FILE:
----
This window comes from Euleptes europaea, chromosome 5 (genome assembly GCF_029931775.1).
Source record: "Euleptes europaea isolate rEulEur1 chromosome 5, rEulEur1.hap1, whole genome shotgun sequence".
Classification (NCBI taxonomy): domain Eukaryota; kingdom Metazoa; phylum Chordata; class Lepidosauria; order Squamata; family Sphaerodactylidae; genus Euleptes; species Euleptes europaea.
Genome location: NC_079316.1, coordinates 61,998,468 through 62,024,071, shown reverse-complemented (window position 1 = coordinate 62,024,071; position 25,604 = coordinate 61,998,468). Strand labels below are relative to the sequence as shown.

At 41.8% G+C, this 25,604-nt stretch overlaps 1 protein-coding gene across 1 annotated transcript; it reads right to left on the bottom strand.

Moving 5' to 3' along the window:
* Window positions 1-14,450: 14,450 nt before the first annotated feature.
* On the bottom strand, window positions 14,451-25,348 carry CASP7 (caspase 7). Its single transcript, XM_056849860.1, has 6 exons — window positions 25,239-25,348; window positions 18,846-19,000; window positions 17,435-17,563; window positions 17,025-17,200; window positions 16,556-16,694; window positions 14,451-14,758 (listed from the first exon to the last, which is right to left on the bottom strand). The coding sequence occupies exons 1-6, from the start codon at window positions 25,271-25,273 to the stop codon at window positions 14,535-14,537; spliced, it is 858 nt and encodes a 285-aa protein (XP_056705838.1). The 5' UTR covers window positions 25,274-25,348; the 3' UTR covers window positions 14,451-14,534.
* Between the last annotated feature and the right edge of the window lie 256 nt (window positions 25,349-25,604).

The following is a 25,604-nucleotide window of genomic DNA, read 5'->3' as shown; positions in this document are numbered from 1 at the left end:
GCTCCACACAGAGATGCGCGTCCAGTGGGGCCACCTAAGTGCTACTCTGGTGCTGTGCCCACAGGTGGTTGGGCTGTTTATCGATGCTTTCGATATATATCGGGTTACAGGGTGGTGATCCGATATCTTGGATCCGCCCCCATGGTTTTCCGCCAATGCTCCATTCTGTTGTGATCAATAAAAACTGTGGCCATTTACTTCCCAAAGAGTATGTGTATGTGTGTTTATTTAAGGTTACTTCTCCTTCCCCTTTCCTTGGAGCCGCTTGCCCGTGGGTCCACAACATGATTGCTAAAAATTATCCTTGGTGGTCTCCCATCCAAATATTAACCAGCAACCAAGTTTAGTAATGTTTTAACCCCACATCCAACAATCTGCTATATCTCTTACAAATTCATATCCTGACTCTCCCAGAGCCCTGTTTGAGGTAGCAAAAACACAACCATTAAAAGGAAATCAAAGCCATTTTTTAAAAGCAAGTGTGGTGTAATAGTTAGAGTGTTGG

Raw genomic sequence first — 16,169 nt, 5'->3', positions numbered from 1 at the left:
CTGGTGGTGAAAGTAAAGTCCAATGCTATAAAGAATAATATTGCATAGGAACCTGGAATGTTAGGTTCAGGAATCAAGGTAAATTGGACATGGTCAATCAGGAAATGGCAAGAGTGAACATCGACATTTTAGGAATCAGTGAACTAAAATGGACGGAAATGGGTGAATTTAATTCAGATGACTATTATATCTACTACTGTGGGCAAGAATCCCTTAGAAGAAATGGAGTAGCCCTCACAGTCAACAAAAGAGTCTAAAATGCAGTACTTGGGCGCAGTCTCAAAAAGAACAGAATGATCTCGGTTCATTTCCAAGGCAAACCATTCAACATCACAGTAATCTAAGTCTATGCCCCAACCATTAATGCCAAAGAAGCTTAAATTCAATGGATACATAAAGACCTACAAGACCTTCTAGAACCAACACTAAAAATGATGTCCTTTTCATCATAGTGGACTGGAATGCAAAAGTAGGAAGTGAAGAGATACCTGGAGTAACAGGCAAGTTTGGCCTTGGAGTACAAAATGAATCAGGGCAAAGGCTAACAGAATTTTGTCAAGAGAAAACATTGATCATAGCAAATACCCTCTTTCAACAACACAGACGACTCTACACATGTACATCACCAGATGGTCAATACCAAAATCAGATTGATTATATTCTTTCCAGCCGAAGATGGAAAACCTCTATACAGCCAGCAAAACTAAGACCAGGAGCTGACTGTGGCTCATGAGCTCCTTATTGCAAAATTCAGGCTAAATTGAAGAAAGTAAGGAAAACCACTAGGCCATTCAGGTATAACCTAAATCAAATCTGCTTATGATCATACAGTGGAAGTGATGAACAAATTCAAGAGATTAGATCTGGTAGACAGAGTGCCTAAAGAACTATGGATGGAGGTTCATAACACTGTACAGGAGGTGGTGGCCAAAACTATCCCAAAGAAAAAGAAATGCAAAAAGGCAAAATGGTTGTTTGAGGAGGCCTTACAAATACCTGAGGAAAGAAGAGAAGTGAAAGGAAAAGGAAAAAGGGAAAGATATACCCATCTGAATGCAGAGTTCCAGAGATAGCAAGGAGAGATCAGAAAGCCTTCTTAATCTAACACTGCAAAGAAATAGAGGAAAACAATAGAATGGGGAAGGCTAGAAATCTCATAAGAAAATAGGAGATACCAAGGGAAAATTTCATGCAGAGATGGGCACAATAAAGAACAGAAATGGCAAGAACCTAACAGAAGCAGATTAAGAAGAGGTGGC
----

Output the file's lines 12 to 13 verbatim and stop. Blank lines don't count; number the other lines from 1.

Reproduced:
Raw genomic sequence first — 16,169 nt, 5'->3', positions numbered from 1 at the left:
CTGGTGGTGAAAGTAAAGTCCAATGCTATAAAGAATAATATTGCATAGGAACCTGGAATGTTAGGTTCAGGAATCAAGGTAAATTGGACATGGTCAATCAGGAAATGGCAAGAGTGAACATCGACATTTTAGGAATCAGTGAACTAAAATGGACGGAAATGGGTGAATTTAATTCAGATGACTATTATATCTACTACTGTGGGCAAGAATCCCTTAGAAGAAATGGAGTAGCCCTCACAGTCAACAAAAGAGTCTAAAATGCAGTACTTGGGCGCAGTCTCAAAAAGAACAGAATGATCTCGGTTCATTTCCAAGGCAAACCATTCAACATCACAGTAATCTAAGTCTATGCCCCAACCATTAATGCCAAAGAAGCTTAAATTCAATGGATACATAAAGACCTACAAGACCTTCTAGAACCAACACTAAAAATGATGTCCTTTTCATCATAGTGGACTGGAATGCAAAAGTAGGAAGTGAAGAGATACCTGGAGTAACAGGCAAGTTTGGCCTTGGAGTACAAAATGAATCAGGGCAAAGGCTAACAGAATTTTGTCAAGAGAAAACATTGATCATAGCAAATACCCTCTTTCAACAACACAGACGACTCTACACATGTACATCACCAGATGGTCAATACCAAAATCAGATTGATTATATTCTTTCCAGCCGAAGATGGAAAACCTCTATACAGCCAGCAAAACTAAGACCAGGAGCTGACTGTGGCTCATGAGCTCCTTATTGCAAAATTCAGGCTAAATTGAAGAAAGTAAGGAAAACCACTAGGCCATTCAGGTATAACCTAAATCAAATCTGCTTATGATCATACAGTGGAAGTGATGAACAAATTCAAGAGATTAGATCTGGTAGACAGAGTGCCTAAAGAACTATGGATGGAGGTTCATAACACTGTACAGGAGGTGGTGGCCAAAACTATCCCAAAGAAAAAGAAATGCAAAAAGGCAAAATGGTTGTTTGAGGAGGCCTTACAAATACCTGAGGAAAGAAGAGAAGTGAAAGGAAAAGGAAAAAGGGAAAGATATACCCATCTGAATGCAGAGTTCCAGAGATAGCAAGGAGAGATCAGAAAGCCTTCTTAATCTAACACTGCAAAGAAATAGAGGAAAACAATAGAATGGGGAAGGCTAGAAATCTCATAAGAAAATAGGAGATACCAAGGGAAAATTTCATGCAGAGATGGGCACAATAAAGAACAGAAATGGCAAGAACCTAACAGAAGCAGATTAAGAAGAGGTGGC